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What could the Government do to support families where one parents wants to stay at home?

(84 Posts)
puddle Mon 13-Jun-05 11:39:04

This has been mentioned on the thread about 'wraparound' school hours. Many posters are saying it's a good idea as long as it is coupled with Government support for families that want to have one person working and the other at home.

What kind of support do people mean and how would it make a difference? What can the Government really do to make being at home a viable option for families?

flashingnose Mon 13-Jun-05 11:44:40

I haven't thought it through so don't all shout at me if it's a rubbish idea .

What about giving all parents a means tested/location tested voucher for each child from birth to school age. This would be roughly how much you would spend for one child's full time nursery care in your area. You can choose to spend this on a nursery, childminder, nanny, relation or keep it yourself providing you don't work outside the home. This would replace all the other Tax Credit-y type things that are around at the moment.

handlemecarefully Mon 13-Jun-05 12:00:38

Fine - but personally I am a bit fed up with means testing! Think some things should be universally available.

expatinscotland Mon 13-Jun-05 12:02:03

Dunno but Tax Credits are definitely not it. I - and it appears many, many others on this board - have had nothing but trouble with them.

SaintGeorge Mon 13-Jun-05 12:03:11

mini hijack - expat, did you see my posts to you re Tax Credits?

flashingnose Mon 13-Jun-05 12:04:37

I have to say, I don't have a problem with means testing if it is done in conjunction with your location as well. Interested to hear the reasons for the objections of others.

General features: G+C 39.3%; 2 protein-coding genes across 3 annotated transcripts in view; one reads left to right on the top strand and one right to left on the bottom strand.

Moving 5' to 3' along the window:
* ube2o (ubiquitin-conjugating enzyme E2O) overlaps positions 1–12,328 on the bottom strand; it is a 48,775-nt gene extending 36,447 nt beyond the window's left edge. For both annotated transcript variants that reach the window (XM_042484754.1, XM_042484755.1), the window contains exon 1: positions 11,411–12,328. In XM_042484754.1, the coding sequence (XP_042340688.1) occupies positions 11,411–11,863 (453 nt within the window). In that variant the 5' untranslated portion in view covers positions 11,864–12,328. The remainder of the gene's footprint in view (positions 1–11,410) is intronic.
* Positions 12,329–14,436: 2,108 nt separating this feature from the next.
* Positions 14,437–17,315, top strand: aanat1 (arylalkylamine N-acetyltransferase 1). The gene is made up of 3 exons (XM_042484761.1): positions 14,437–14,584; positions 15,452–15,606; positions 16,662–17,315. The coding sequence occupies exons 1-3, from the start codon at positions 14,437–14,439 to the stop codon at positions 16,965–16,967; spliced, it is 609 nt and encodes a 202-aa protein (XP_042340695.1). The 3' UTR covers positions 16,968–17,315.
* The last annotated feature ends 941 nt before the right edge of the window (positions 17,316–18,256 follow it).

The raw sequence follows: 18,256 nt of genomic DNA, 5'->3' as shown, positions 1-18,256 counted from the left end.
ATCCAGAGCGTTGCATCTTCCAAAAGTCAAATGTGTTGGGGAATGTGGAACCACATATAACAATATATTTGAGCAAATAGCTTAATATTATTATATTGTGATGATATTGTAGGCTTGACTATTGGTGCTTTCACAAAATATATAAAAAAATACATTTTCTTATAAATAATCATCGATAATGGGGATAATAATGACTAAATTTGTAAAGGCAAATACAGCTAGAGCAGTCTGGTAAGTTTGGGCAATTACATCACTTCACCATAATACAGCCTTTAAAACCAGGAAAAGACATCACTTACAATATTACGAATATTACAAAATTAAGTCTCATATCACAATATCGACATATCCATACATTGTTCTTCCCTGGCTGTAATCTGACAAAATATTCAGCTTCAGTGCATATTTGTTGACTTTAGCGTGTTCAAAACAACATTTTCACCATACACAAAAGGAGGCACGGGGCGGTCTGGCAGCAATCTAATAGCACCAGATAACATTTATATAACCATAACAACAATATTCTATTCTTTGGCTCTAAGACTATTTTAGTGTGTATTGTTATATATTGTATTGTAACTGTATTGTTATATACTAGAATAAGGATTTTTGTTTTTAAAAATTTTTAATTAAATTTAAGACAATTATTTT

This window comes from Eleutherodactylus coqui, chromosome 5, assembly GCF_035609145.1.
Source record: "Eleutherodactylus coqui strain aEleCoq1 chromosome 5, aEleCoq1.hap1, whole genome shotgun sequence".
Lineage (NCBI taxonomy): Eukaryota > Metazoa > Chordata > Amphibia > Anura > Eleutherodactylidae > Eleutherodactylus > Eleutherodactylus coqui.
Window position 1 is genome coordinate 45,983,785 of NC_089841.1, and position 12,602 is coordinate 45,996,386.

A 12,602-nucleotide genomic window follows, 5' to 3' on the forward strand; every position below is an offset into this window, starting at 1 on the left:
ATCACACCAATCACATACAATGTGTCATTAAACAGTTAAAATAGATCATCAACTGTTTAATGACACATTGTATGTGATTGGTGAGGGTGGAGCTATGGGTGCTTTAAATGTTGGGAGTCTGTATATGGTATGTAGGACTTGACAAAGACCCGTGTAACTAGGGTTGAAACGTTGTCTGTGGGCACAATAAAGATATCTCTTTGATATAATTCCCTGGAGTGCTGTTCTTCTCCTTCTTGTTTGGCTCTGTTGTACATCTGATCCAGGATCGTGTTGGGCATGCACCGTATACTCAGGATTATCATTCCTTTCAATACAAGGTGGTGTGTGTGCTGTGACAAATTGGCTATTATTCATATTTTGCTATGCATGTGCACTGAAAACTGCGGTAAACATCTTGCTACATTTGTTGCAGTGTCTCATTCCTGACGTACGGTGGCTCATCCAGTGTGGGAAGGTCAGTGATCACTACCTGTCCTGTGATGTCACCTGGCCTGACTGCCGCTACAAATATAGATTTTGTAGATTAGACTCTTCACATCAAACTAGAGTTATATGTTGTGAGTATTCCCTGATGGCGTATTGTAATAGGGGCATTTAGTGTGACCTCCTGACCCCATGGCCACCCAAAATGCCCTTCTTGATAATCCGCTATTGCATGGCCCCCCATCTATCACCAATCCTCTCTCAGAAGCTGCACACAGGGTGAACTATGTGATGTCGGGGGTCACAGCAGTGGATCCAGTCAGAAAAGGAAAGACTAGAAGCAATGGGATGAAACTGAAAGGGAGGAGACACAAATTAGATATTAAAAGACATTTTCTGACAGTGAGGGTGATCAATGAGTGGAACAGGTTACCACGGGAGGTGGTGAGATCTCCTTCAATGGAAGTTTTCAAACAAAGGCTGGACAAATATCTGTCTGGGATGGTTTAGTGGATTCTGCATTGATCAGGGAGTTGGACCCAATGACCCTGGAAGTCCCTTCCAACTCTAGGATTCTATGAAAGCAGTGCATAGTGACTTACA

Caligula Mon 13-Jun-05 12:05:09

Universal child benefit at a much higher rate than now, recouped via a progressive income tax system.

handlemecarefully Mon 13-Jun-05 12:06:26

flashingnose,

because although we may be fairly wealthy (don't qualify for tax credits etc) I'm sick of getting nothing back whatsoever

Chuffed Mon 13-Jun-05 12:07:14

flashingnose I think that is a good idea if it isn't means tested - HMC totally agree with you.
Just coz one partner might earn over the 'maximum' loosing another income is still going to hurt as you were obviously living paying rent/mortgage within your means with 2 incomes.

QueenFlounce Mon 13-Jun-05 12:08:22

Money Puddle. We would need money!

flashingnose Mon 13-Jun-05 12:09:37

Tell me more caligula...

Gobbledigook Mon 13-Jun-05 12:13:56

To be honest, I don't really expect any help. The way I look at it is that I make my choices (i.e. to have children) and then it's up to me (and dh) to work out how we will manage their care.

Either we both go out to work and we pay for childcare or one of us stays at home and we sacrifice things due to loss of income.

Help is great, but I don't expect anything from anyone.

puddle Mon 13-Jun-05 13:07:02

Caligula - what do you mean by a progressive tax system?

Prufrock Mon 13-Jun-05 13:55:29

Agree with higher universal child benefit Caligula, but probably not as progressive as you with the tax to recoup it - I'd actually prefer a far higher starting band and rate.
But I would also move to tax returns being done by family - so that every individual, regardless of age or working status, could actually make use of their 0% band. This would mean that a single person would start paying tax at a far lower level than a person with dependants - not just kids but also non working partners, dependant parents etc.

Caligula Mon 13-Jun-05 13:57:26

progressive as opposed to regressive - the people earning least pay least tax.

There have been a few improvements in the last few years (10% tax rate introduced) but still pretty regressive imo.

I agree family income should be taxed, not individual.

otto Mon 13-Jun-05 14:01:49

Increased benefits just wouldn't be enough to help many families. I would love to be able to work part time, but in order for us to buy a home in London we need my salary.